Amongst the larger collections we must mention the elegant series of complex surfaces, consisting of twenty-seven items, constructed by the celebrated J. Pliicker of Bonn. After Pliicker's death copies, not very satisfactory, were made from zinc casts. The collection of plaster and thread models published by Buret of Paris (now Delagrave), and intended for instruction in descriptive geometry, contains many architectural forms. The wire models of tortuous curves by Professor Wiener of Carlsruhe, and the thread-models of developable surfaces by Professor Bjorling of Lund, merit notice amongst others. Perhaps the largest and most extensive of the collections is that of L. Brill, bookseller in Darmstadt. These represent every department of the higher and applied mathematics. The catalogue embraces some seventy numbers, with over a hundred plaster, thread, and metal models. Several series of this collection were prepared in the mathematical department of the technical college of Munich. In the preparation of these models, involving the development of a comparatively novel art, certain practical lessons were gained, especially in the working of plaster models, to which we may direct attention.

We assume that the preliminary designs are prepared with the aid of board, ruler, square, compasses, and such well-known instruments as are used by the draughtsman.

The material to be employed, whether wire or thread, interlaced pasteboard strips, or plaster, depends upon the special circumstances of each case, and upon the purpose aimed at in the construction of the model. Two bundles of parallel disks of cardboard or metal-sheeting, inclined at an adjustable angle, may be used with advantage in representing a series of different but mutually transformable surfaces. For ruled and developable surfaces the thread model is to be recommended. The surface is enclosed in a cube, or more generally in a region of space bounded by plane walls. Upon these bounding walls are marked the series of points in which they are cut by the generative lines that are to be represented by threads. Through these points the threads are drawn, and parts of the supporting walls arc then cut away so as to allow a convenient glance into the interior of the region. The more densely the threads are strung, the liker is the appearance to that of a continuous surface.

Tn the majority of cases plaster will be found the most convenient substance, being easily worked, and giving a result convenient and clear to the eye. There is the disadvantage, however, that one of the regions of space bounded by a surface is filled up. Should the boundaries of the surface be plane or capable of being turned on the lathe, the desired form is best approximated to by working wood or plaster blocks. Plaster is not easily worked on the lathe, but a plane surface is readily got by rubbing, and if not too dry it may be cut with the knife.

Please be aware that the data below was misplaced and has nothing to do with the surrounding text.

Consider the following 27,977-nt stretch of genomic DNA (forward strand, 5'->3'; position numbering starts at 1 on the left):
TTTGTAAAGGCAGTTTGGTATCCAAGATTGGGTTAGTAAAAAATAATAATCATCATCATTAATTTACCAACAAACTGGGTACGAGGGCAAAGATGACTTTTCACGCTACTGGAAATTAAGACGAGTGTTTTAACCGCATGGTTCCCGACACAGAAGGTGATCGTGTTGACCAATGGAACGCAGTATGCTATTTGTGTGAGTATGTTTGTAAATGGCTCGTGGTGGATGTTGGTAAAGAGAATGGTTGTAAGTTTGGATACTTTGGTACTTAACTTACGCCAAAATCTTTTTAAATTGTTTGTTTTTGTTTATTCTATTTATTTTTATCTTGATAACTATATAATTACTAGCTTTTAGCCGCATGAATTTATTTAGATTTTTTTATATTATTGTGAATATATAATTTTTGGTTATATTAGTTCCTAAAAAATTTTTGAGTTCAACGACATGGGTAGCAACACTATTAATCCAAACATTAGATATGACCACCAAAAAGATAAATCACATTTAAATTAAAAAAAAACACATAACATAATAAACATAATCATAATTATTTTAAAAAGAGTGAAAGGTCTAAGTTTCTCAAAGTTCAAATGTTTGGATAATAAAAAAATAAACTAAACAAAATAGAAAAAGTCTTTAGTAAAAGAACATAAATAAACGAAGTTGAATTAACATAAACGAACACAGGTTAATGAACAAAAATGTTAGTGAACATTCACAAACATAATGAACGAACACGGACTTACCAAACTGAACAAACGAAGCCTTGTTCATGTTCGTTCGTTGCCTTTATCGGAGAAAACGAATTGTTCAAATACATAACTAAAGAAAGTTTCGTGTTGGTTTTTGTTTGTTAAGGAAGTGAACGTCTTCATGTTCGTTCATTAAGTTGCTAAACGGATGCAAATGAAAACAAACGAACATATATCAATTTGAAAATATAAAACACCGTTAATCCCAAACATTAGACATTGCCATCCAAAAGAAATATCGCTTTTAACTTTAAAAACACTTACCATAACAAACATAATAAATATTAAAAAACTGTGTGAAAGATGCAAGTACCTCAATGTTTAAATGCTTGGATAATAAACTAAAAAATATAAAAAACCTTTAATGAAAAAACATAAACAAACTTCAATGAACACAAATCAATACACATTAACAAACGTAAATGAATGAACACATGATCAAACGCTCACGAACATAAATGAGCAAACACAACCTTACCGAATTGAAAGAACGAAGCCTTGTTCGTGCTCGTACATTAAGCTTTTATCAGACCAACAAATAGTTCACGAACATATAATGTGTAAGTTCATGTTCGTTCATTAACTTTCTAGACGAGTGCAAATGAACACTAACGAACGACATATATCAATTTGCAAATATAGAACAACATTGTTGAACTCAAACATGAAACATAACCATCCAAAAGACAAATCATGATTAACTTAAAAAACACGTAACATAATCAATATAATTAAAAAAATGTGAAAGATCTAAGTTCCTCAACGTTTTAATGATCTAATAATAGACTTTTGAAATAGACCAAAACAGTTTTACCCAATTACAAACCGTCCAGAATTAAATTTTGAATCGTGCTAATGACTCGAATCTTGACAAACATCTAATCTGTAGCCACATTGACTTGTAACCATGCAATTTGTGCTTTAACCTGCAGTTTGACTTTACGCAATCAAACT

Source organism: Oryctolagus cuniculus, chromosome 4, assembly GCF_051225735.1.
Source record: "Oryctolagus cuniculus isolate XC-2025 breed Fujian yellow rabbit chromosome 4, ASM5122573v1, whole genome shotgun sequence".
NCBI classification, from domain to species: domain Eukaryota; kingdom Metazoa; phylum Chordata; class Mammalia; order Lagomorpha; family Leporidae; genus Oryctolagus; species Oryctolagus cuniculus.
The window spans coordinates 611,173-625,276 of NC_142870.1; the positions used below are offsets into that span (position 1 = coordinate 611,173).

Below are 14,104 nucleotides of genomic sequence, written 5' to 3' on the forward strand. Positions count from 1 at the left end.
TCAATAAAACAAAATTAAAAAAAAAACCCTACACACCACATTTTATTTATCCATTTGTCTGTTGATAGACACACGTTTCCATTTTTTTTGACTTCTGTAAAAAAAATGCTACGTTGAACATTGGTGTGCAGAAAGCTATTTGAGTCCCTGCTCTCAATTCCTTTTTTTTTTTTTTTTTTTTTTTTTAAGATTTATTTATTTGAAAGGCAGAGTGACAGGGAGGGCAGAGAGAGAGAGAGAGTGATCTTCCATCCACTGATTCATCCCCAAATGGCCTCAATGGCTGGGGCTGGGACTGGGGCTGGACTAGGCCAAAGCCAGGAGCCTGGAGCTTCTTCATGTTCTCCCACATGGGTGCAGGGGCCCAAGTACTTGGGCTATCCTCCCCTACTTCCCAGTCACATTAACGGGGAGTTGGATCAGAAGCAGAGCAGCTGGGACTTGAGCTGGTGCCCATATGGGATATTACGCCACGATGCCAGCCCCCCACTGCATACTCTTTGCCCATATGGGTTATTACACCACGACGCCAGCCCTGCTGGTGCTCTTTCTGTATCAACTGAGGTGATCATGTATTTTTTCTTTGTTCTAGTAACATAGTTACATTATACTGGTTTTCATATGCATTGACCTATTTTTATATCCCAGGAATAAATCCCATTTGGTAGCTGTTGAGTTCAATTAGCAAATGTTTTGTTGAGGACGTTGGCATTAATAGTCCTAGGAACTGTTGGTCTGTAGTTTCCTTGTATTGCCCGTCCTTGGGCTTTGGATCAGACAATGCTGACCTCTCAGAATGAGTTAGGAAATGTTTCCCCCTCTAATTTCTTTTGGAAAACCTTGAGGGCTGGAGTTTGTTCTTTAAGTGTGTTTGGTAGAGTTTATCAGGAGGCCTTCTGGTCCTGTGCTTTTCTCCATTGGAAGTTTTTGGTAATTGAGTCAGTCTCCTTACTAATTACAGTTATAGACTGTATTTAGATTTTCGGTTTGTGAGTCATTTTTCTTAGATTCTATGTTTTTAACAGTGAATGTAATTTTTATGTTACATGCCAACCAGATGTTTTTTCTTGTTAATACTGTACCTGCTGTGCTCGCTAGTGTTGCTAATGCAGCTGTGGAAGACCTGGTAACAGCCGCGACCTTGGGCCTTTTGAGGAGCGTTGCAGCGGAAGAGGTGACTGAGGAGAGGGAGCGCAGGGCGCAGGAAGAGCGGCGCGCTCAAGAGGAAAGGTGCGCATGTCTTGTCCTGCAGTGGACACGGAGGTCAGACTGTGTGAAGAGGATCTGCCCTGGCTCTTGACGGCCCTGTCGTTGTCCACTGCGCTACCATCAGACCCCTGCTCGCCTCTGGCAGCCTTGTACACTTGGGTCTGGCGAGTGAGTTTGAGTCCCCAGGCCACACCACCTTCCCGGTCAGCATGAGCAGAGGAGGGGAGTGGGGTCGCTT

A surface which cannot be conveniently approximated to by the above method may be built up of strips cut to pattern, which are then filled in with some plastic material. To accomplish this, a system of sections either parallel or having a single axis is laid through the region to be filled up ; the bounding lines of these sections are calculated or obtained by geometrical construction. Strips of plate zinc are then cut to the required form and fixed securely by cross-pieces or soldered if necessary. Between the interstices of this zinc scaffolding some plastic material is filled in, such as embossing wax or damp clay ; and thus the form of the surface is rendered. The substance known in trade as plastilin is especially suitable for use in this way, as it retains its plastic property a long time. The finishing touches are given to the surface by means of a sculptor's style. From the clay model a plaster cast is formed and well dried ; and its imperfections are removed by means of plaster-files and other instruments familiar to those who work in plaster. Lines which are to be shown on the model are drawn through points already marked on the original clay model, and engraved with fine files. A gal vanoplastic copy of such a plaster model, not too deeply deposited, shows the surface even better than the plaster itself.